In any event, the museum is FREE on Wednesday afternoons from 4:30 to the 5:30 closing - a perfect amount of time to peruse this small gallery on the museum's main floor. So I went down to specifically examine their small collection of canoes and other artifacts.
General view of canoe exhibit
The first canoe on the wall had some very interesting features that I had never seen before. One of the first things I noticed was a partial length, thin second outwale nailed to the original root lashed outwales. Information on whether this was a repair to a cracked outwale or part of the original design wasn't provided. You can just make it in the enlarged version of the photo below.
Late 19th century
Area of Origin: Northeast Ontario; White Bear Lake
Also interesting was that the stem area wasn't lashed, but rather the bark nailed flush into the stempiece and them sealed with gum. This seems like a more simple and watertight solution to lashing, especially since it is the stem area of my canoe where the water perpetually leaks from. If I ever get around to building a 2nd canoe, I think this'll be the route I take. Didn't notice it right away, but underneath the hull was what looked like a short wooden keel nailed to the bottom of the boat. Not sure if it was there to stiffen the hull as a repair job or made to improve the tracking of the boat on open water. Either way, this is the first time I've ever seen one on a birchbark canoe.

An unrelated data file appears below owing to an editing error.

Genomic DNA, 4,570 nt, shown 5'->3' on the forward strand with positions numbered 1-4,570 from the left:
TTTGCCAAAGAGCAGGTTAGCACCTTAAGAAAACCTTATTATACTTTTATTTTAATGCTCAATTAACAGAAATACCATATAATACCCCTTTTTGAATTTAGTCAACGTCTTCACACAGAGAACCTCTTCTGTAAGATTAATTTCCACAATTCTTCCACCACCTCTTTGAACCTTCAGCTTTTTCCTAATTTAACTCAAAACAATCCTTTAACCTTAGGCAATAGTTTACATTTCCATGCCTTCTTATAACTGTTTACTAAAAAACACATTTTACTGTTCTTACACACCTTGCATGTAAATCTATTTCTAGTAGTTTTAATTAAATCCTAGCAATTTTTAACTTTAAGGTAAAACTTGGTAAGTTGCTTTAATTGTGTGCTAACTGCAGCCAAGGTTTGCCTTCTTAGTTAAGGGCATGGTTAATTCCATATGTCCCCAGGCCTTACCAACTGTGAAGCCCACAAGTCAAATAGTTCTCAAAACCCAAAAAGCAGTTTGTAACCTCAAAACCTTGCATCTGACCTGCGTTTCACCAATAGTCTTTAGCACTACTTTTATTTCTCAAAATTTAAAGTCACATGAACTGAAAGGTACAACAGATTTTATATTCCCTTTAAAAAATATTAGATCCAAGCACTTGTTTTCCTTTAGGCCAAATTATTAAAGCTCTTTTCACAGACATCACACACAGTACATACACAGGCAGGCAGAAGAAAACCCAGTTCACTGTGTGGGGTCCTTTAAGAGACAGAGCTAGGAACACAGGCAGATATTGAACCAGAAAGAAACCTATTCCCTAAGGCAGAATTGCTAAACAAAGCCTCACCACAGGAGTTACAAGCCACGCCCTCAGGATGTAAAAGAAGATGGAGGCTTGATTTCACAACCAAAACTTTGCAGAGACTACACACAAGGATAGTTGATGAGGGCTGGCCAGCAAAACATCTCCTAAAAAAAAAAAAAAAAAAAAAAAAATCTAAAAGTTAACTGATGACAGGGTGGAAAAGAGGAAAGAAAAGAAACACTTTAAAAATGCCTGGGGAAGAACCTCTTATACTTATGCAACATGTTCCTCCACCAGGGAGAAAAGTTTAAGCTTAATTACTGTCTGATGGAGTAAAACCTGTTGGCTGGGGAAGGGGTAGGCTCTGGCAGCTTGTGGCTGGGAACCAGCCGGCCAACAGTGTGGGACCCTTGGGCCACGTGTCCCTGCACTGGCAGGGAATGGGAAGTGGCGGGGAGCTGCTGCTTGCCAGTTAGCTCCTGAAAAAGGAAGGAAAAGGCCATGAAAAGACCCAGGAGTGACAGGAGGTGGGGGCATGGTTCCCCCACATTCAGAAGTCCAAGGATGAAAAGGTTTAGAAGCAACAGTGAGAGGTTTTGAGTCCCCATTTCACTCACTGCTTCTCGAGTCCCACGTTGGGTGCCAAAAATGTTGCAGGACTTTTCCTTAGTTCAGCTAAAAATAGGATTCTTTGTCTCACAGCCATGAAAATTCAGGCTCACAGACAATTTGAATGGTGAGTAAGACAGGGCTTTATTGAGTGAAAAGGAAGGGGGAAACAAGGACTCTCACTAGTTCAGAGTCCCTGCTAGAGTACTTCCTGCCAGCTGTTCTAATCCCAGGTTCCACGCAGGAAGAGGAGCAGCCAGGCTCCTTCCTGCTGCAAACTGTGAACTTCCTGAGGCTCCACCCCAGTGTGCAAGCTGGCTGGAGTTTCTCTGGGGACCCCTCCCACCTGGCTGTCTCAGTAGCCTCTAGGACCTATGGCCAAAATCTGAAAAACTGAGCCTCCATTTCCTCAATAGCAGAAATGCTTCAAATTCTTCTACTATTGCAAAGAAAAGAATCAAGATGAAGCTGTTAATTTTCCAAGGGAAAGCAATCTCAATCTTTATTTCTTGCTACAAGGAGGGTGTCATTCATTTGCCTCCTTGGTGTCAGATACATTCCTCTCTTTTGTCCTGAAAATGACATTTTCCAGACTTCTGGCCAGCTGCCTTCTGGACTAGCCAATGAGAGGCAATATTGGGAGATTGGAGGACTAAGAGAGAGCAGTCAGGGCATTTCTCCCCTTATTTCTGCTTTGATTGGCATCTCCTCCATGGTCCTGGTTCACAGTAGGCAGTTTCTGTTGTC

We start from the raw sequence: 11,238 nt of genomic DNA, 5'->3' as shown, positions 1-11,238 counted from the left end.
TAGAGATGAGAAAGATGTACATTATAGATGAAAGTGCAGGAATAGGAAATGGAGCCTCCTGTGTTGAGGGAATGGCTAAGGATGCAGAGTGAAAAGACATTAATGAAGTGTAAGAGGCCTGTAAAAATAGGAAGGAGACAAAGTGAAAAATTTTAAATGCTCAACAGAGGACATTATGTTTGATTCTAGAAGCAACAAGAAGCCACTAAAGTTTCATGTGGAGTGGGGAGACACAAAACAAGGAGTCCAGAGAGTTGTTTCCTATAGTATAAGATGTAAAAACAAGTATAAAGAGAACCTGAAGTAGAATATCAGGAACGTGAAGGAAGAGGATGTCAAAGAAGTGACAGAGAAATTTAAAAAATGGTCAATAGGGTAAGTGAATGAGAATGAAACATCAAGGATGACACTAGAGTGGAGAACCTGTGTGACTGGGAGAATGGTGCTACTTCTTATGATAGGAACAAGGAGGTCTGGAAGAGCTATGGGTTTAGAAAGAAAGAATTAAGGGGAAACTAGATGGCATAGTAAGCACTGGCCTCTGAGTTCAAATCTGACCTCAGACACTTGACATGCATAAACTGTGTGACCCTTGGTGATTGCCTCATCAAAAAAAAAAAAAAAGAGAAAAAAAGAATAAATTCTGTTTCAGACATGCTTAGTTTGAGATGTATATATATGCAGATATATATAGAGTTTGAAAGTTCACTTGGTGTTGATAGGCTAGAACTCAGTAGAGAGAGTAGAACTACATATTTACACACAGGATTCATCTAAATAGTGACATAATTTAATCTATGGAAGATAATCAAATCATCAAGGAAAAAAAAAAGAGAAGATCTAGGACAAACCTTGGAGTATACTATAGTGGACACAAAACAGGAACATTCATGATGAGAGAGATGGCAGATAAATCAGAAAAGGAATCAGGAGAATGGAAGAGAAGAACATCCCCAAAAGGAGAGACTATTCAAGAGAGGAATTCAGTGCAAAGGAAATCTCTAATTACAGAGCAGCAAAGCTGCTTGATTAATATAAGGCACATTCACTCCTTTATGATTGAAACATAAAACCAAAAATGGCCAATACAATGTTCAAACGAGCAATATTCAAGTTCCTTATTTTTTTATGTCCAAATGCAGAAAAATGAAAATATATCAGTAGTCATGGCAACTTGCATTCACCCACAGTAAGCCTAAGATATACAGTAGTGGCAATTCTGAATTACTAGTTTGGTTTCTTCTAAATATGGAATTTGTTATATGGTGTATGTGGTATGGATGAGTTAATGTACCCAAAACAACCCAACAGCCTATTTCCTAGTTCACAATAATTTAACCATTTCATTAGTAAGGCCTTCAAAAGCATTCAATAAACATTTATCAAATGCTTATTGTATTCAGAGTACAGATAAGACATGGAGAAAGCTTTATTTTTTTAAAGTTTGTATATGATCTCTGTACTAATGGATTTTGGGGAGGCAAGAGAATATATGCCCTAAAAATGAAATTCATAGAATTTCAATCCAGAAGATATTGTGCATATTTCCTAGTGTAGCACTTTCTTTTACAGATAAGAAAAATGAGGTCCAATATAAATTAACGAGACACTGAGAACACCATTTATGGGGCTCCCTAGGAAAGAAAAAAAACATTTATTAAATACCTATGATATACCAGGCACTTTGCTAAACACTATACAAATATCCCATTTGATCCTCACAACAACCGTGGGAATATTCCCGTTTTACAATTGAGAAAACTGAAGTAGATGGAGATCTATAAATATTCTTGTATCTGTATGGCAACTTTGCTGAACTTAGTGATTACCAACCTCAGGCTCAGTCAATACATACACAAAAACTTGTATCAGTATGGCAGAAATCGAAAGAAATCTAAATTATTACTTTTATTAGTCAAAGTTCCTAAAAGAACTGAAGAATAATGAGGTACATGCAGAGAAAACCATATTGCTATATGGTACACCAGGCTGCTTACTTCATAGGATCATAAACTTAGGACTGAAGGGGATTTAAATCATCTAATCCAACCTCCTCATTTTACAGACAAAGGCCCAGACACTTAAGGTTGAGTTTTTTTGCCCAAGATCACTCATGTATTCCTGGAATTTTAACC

Nailed bark to stem; Keel nailed to underneath of hull
Of course, the real eye-catcher of the display is the huge 36ft Montreal Freight canoe built by César Newashish (of the famed NFB film, Cesar's Bark Canoe). I've seen a 24 ft North Canoe built by him at the Canadian Canoe Museum, but this one was a monster in comparison - so huge, I couldn't get a proper lateral shot. It is being supported with straps and foam strips across the gunwales. This canoe is on the ROM's Audio Tour which provides some extra (albeit hokey) information about the boat.
Newashish Freight Canoe
A closer look on the gunwhale cap shows a repair where a piece had cracked - basically a scarf joint that is pegged into position. Useful to know if the caps ever break.
Repair to gunwale cap
Another thing I noticed about this canoe was the complete absence of any gum on the seams. It would seem that that this canoe was probably never built to be used but rather displayed as a museum piece. Either way, the sheer scale and time invested in making one of these crafts is a testament to the skills and patience of the builder.
View from the other end - no gum anywhere